“Entertainment-based commercial tenants will be our focus” for filling the new buildings, he said.
He said he has not met with county officials about their approval for the commercial buildings. “We haven’t finalized deals with prospectives, so the timetable for the new commercial buildings will likely be next year. We believe the interest is there, so it’s imminent.
“Banks are raising the requirements on financing development,” he said, and that has inhibited mixed-use projects. “Private dollars will have to come to the table,” he summed up.
At a community meeting he held recently, Brockman said the use of the section bordering Rt. 250, which is now zoned residential, was raised with the implication that it should be converted to commercial. This is the area that was bruited about as a brewery location last spring, before the California company that was rumored to be interested in it took a $6 million offer from the city of Richmond to locate there. “We’re not trying to rush into anything,” Brockman cautioned. “But is single family the right use for that acreage?”
The use of the northwest corner of the Rt. 250 /Old Trail Drive intersection was intensely debated during the development of the Crozet Master Plan in 2004 and during its revision in 2010. Both times Crozet citizens insisted that it stay residential. Old Trail’s commercial area was purposely moved away from Rt. 250 to conform to the principles of a planning concept called “New Urbanism,” which stresses walkability. In the master plan, Old Trail Village and downtown Crozet are envisioned as commercial centers ringed around by neighborhoods.
“Our customers say they want to be able to walk to things, so they are getting the concept of New Urbanism,” Brockman said.
He added that he supports a walking trail connection between Old Trail’s commercial village and downtown Crozet. He’s met with Crozet Trails Crew leaders and Albemarle County Parks and Recreation department officials to scout the right location for it.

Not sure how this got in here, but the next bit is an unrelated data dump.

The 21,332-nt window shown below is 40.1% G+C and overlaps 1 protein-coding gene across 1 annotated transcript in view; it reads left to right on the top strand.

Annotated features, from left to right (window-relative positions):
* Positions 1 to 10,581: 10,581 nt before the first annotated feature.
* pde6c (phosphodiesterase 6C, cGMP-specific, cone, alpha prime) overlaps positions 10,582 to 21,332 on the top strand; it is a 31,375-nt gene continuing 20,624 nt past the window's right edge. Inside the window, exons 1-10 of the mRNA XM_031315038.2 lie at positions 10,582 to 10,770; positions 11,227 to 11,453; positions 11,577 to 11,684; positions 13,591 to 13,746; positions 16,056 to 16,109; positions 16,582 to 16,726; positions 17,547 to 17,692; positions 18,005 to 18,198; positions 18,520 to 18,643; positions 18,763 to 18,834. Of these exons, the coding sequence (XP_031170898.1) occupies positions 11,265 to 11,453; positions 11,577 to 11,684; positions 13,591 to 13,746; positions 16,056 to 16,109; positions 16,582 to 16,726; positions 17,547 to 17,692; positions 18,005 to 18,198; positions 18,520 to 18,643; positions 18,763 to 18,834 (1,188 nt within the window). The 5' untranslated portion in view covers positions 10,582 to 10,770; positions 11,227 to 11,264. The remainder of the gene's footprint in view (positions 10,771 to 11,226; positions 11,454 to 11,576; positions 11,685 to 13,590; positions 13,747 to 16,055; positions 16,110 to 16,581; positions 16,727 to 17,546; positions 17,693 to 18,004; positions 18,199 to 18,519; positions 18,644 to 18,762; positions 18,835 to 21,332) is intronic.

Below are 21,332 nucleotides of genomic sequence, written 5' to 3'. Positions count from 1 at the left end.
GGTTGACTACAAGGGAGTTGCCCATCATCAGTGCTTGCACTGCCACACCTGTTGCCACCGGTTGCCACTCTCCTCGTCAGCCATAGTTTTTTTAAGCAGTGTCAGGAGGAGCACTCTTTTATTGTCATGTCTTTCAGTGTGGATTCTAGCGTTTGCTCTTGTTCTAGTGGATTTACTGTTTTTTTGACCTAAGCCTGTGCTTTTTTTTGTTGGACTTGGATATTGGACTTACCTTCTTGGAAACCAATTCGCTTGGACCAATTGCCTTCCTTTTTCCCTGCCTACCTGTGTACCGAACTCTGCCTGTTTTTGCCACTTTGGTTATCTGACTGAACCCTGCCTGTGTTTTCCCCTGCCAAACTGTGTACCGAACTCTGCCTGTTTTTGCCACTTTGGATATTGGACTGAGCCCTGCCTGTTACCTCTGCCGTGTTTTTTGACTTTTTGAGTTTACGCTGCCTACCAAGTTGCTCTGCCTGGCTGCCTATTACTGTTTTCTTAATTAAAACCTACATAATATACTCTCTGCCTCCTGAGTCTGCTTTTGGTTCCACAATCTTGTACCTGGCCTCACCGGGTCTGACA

Brockman said the development expects to be able to offer 100 lots to builders this fall. So far about a total of about 500 houses have been built in the project. Up to 1,600 units are authorized in the parts of the development south of Lickinghole Creek, but Brockman said it is unlikely that many will happen because market pressures are toward larger lots than were first contemplated.
Old Trail has recently assigned names to the blocks around the village center and will refer to them as West Village, East Village and Village Highlands (the area toward Rt. 250).
Brockman said he supports the idea of a hotel in Old Trail, or elsewhere in Crozet. “It’s very believable that it could be there,” he said referring to the location proposed for the Rutherfoord Hotel adjoining The Lodge, which crashed in July when the bank backing the project required stricter loan terms. He said he hopes someone will take up the project, which is essentially ready to go.
“We’re trying to be as careful as we can be and make sure that decisions make sense for the Master Plan and the community,” said Brockman, whose family lives in Old Trail too.